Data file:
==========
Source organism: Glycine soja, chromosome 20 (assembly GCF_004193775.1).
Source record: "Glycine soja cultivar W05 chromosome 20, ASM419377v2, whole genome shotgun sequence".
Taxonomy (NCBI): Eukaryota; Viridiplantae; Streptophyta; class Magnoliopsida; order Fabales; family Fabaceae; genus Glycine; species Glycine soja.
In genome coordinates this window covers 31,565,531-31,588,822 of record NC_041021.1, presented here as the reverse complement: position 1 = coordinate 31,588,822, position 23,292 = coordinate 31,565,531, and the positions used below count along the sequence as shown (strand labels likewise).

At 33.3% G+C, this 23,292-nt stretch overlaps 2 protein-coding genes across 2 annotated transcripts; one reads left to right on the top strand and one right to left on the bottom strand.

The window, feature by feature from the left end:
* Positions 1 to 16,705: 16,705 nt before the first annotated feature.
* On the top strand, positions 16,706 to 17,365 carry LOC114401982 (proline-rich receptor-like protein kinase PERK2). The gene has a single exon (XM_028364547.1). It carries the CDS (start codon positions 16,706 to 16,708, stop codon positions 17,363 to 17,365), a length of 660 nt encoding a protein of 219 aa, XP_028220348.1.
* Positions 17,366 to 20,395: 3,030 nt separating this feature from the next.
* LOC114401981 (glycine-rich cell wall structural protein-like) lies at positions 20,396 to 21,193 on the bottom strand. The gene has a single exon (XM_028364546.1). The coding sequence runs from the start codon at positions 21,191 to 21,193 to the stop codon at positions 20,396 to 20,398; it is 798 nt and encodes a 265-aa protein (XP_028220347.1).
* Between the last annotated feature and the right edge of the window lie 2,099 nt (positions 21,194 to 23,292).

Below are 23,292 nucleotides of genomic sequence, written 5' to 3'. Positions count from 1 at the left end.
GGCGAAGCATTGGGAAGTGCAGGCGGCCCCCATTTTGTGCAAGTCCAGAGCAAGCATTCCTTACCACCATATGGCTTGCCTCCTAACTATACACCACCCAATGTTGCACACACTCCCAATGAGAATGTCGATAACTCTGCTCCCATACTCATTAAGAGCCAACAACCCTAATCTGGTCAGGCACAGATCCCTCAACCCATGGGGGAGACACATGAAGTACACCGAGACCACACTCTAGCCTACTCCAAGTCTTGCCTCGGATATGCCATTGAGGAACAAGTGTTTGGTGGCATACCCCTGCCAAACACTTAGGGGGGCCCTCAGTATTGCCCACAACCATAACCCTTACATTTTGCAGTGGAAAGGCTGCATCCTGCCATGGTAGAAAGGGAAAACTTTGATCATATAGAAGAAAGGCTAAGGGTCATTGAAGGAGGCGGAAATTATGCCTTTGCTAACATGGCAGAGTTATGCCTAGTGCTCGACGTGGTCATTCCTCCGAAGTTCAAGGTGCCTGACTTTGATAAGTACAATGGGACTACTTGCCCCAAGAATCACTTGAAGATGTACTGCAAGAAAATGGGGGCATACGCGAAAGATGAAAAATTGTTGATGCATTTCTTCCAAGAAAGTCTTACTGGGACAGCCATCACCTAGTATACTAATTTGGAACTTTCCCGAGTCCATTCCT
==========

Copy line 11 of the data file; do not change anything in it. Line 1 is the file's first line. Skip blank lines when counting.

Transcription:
* Between the last annotated feature and the right edge of the window lie 2,099 nt (positions 21,194 to 23,292).